Barringtonia racemosa (L.) Roxb.
|Guava (a), Powder-puff Tree (e), Umululuka (z)|
Status and Criteria
|L. von Staden|
|Barringtonia racemosa is a widespread species, but it has a limited distribution on the east coast of South Africa, where it is localized to estuaries and the margins of freshwater lakes. It is fairly common in suitable habitat, and although there has been reported localized population decline in the past, it is not suspected to be in danger of extinction.|
|Not endemic to South Africa|
|Eastern Cape, KwaZulu-Natal|
|Coastal areas of eastern Africa, extending as far south as Pondoland, on the border between KwaZulu-Natal and the Eastern Cape. It extends to India, Thailand, northern Australia and islands of the south Pacific.|
Habitat and Ecology
|Subtropical Coastal Lagoons, Swamp Forest, Northern Coastal Forest|
|Streamsides, freshwater swamps and less saline areas of coastal mangrove swamps.|
|Barringtonia racemosa is sensitive to changes in water salinity in estuarine areas. Although it is associated with mangrove swamps, it does not have the high salt tolerance adaptation of true mangrove species (Osario et al. 2014), and therefore tends to occur somewhat further upstream (Macnae 1963). Infrastructure development and water abstraction often change the flow dynamics of tidal inundations of estuaries, resulting in mass die-back in populations of B. racemosa. Construction of the Richards Bay Harbour in the 1970s led to a 95% loss of the B. racemosa population around the Richards Bay Lagoon (Weisser and Ward 1982).
In the 1990s, prolonged drought conditions coupled with heavy water abstraction for industrial and domestic use resulted in the water in Lake Mzingazi, near Richards Bay, to reach salinity levels close to that of sea water (Cyrus et al. 1997). This caused severe salt-stress and die-back of the swamp forest up to 15 meters from the river bank, but no mortality of B. racemosa was observed (Cyrus et al. 1997).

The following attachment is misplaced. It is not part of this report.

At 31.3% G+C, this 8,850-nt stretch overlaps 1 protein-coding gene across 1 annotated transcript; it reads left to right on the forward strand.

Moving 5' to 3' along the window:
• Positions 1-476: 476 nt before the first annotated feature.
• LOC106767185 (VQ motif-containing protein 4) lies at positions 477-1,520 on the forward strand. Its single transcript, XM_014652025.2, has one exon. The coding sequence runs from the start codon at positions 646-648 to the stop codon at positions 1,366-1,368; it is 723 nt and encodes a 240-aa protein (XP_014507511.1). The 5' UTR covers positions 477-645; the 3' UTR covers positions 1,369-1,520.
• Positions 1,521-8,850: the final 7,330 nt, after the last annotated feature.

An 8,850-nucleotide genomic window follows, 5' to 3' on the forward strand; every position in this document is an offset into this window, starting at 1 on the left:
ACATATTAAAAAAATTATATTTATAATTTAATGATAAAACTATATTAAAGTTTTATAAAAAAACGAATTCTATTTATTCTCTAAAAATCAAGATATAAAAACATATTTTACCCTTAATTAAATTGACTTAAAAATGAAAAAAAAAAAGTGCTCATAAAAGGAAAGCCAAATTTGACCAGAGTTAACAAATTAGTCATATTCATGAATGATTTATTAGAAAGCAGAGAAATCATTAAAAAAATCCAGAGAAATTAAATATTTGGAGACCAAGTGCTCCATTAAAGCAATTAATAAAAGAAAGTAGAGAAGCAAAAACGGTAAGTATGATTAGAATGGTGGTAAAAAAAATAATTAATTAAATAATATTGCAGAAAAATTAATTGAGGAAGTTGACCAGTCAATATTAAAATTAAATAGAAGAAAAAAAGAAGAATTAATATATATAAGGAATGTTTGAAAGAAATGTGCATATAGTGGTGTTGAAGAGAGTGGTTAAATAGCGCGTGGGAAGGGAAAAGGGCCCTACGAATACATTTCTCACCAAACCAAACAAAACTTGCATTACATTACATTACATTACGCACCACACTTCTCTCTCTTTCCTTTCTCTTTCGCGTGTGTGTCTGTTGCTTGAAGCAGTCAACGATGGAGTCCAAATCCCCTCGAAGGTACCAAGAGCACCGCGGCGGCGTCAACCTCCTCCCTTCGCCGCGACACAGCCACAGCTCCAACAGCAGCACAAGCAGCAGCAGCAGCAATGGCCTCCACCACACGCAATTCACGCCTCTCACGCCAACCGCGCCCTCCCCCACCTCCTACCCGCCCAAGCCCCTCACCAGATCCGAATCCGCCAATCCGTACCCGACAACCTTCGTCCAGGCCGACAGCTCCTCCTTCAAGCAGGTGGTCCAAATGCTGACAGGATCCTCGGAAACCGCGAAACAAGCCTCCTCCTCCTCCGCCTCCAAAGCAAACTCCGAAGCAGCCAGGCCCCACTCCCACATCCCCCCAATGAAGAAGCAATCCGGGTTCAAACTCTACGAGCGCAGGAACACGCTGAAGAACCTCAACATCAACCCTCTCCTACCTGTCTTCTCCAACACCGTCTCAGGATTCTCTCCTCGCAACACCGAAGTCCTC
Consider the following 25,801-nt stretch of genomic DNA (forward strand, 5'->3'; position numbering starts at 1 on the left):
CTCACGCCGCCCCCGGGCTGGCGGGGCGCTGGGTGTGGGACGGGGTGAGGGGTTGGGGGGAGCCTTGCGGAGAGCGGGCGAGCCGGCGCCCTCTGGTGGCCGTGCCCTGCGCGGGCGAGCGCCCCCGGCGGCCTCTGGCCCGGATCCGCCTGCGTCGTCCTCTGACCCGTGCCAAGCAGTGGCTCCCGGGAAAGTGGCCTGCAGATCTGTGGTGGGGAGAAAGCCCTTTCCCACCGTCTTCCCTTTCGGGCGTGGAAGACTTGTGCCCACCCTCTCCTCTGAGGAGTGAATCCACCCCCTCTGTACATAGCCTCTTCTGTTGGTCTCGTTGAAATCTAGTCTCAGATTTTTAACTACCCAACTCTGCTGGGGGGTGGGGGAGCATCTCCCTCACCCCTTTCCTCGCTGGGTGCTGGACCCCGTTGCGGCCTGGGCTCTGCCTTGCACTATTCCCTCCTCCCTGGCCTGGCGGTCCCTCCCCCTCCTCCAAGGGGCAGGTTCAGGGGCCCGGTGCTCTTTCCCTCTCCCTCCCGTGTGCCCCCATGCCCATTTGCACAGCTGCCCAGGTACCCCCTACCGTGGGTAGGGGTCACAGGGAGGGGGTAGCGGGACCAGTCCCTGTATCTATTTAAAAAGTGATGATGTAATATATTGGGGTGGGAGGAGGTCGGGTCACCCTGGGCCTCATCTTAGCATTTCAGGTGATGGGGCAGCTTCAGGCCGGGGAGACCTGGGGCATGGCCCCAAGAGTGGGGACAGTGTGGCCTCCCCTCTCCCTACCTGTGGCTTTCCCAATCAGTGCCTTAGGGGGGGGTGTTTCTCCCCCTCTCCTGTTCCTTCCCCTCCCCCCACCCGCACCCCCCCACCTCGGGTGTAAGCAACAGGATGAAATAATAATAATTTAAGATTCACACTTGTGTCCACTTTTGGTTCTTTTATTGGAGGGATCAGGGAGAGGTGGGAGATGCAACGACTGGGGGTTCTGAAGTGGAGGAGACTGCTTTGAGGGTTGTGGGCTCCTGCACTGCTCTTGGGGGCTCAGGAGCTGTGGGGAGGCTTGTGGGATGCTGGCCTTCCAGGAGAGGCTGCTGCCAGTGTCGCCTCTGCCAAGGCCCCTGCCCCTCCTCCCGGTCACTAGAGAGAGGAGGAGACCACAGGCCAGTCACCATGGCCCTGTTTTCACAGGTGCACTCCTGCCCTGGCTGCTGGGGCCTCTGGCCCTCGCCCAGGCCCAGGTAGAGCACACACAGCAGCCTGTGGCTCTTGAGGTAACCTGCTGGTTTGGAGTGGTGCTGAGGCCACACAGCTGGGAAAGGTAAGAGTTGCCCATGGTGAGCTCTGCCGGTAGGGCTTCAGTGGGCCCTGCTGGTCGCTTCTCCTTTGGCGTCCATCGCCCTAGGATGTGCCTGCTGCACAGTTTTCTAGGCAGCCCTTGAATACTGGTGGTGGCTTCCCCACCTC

Estuaries are highly dynamic ecosystems, and Jimenez and Lugo (1985) suggests that mangrove species are adapted to rapid changes in environmental conditions such as salinity fluctuations and periodic flooding. This is due to their ability to quickly recolonise areas affected by die-back when conditions become suitable again, by means of ocean-dispersed drift seeds (Prance 2012).
B. racemosa thrives in freshwater coastal swamps that form when rivers become closed off from the sea, and often becomes the dominant species in such habitats (Macnae 1963). In many smaller rivers, upstream damming and water abstraction, which leads to reduced flow and more frequent and prolonged closed-mouth conditions, may be increasing available habitat for B. racemosa, to the detriment of other true mangrove species (Rajkaran et al. 2009).
Other threats to B. racemosa include fungal disease, which cause fruit abortion (Osario et al. 2015), and climate change induced sea-level rise (Naidoo 2016). Although mangroves are adapted to shift inland with sea-level rise, widespread coastal development presents a barrier to dispersal. Chemical pollution of estuarine water occurring close to harbours and large cities such as Durban and Richards Bay is an ongoing threat (Naidoo 2016), and may be a contributing factor to mangrove die-back observed in these areas.|
B. racemosa is widespread along the KwaZulu-Natal coast, but is a highly localized habitat specialist, with an estimated national AOO of <100 km². It is known from at least 16 locations, which are mainly estuaries, but also swamp forests surrounding freshwater lakes in the Maputaland region. Although there has been reports of past declines in B. racemosa subpopulations, it is also able to recover and re-establish after die-back. The current population trend is not known, but is suspected to be either fluctuating or increasing, particularly in smaller estuaries on the KwaZulu-Natal South Coast. Globally, Barringtonia racemosa is the most widespread and common species in the genus (Prance 2012), and is widely dispersed by means of drift seeds.
|von Staden, L. 2016. Barringtonia racemosa (L.) Roxb. National Assessment: Red List of South African Plants version 2017.1. Accessed on 2019/12/11|